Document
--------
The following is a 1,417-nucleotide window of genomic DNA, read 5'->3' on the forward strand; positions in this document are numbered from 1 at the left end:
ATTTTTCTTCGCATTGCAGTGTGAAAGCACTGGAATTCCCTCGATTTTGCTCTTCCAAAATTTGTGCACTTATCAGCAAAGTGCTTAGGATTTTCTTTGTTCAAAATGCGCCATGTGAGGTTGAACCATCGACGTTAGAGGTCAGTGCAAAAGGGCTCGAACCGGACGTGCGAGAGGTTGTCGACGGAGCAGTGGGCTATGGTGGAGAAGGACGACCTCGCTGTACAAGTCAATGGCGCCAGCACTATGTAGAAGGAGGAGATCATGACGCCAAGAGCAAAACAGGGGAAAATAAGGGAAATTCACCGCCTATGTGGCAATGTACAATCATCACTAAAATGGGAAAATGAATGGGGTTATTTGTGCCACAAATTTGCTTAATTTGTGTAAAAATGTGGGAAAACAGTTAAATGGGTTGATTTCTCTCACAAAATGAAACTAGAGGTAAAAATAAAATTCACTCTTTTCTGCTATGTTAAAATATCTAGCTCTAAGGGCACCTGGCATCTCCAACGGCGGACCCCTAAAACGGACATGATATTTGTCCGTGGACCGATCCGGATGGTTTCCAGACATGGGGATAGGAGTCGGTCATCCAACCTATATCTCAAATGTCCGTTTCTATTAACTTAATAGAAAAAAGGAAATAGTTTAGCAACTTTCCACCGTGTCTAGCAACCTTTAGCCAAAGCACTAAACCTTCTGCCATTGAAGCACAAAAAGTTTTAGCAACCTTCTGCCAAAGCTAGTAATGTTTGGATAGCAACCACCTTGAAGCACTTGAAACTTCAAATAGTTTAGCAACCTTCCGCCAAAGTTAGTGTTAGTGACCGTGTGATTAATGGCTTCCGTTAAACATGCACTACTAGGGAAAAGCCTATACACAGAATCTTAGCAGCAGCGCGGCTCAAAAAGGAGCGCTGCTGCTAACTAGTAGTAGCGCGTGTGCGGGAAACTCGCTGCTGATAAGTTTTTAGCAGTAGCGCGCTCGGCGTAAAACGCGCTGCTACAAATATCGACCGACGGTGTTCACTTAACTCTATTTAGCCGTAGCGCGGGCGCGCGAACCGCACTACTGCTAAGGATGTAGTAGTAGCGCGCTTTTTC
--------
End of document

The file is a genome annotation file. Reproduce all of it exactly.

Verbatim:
The following is a 1,417-nucleotide window of genomic DNA, read 5'->3' on the forward strand; positions in this document are numbered from 1 at the left end:
ATTTTTCTTCGCATTGCAGTGTGAAAGCACTGGAATTCCCTCGATTTTGCTCTTCCAAAATTTGTGCACTTATCAGCAAAGTGCTTAGGATTTTCTTTGTTCAAAATGCGCCATGTGAGGTTGAACCATCGACGTTAGAGGTCAGTGCAAAAGGGCTCGAACCGGACGTGCGAGAGGTTGTCGACGGAGCAGTGGGCTATGGTGGAGAAGGACGACCTCGCTGTACAAGTCAATGGCGCCAGCACTATGTAGAAGGAGGAGATCATGACGCCAAGAGCAAAACAGGGGAAAATAAGGGAAATTCACCGCCTATGTGGCAATGTACAATCATCACTAAAATGGGAAAATGAATGGGGTTATTTGTGCCACAAATTTGCTTAATTTGTGTAAAAATGTGGGAAAACAGTTAAATGGGTTGATTTCTCTCACAAAATGAAACTAGAGGTAAAAATAAAATTCACTCTTTTCTGCTATGTTAAAATATCTAGCTCTAAGGGCACCTGGCATCTCCAACGGCGGACCCCTAAAACGGACATGATATTTGTCCGTGGACCGATCCGGATGGTTTCCAGACATGGGGATAGGAGTCGGTCATCCAACCTATATCTCAAATGTCCGTTTCTATTAACTTAATAGAAAAAAGGAAATAGTTTAGCAACTTTCCACCGTGTCTAGCAACCTTTAGCCAAAGCACTAAACCTTCTGCCATTGAAGCACAAAAAGTTTTAGCAACCTTCTGCCAAAGCTAGTAATGTTTGGATAGCAACCACCTTGAAGCACTTGAAACTTCAAATAGTTTAGCAACCTTCCGCCAAAGTTAGTGTTAGTGACCGTGTGATTAATGGCTTCCGTTAAACATGCACTACTAGGGAAAAGCCTATACACAGAATCTTAGCAGCAGCGCGGCTCAAAAAGGAGCGCTGCTGCTAACTAGTAGTAGCGCGTGTGCGGGAAACTCGCTGCTGATAAGTTTTTAGCAGTAGCGCGCTCGGCGTAAAACGCGCTGCTACAAATATCGACCGACGGTGTTCACTTAACTCTATTTAGCCGTAGCGCGGGCGCGCGAACCGCACTACTGCTAAGGATGTAGTAGTAGCGCGCTTTTTC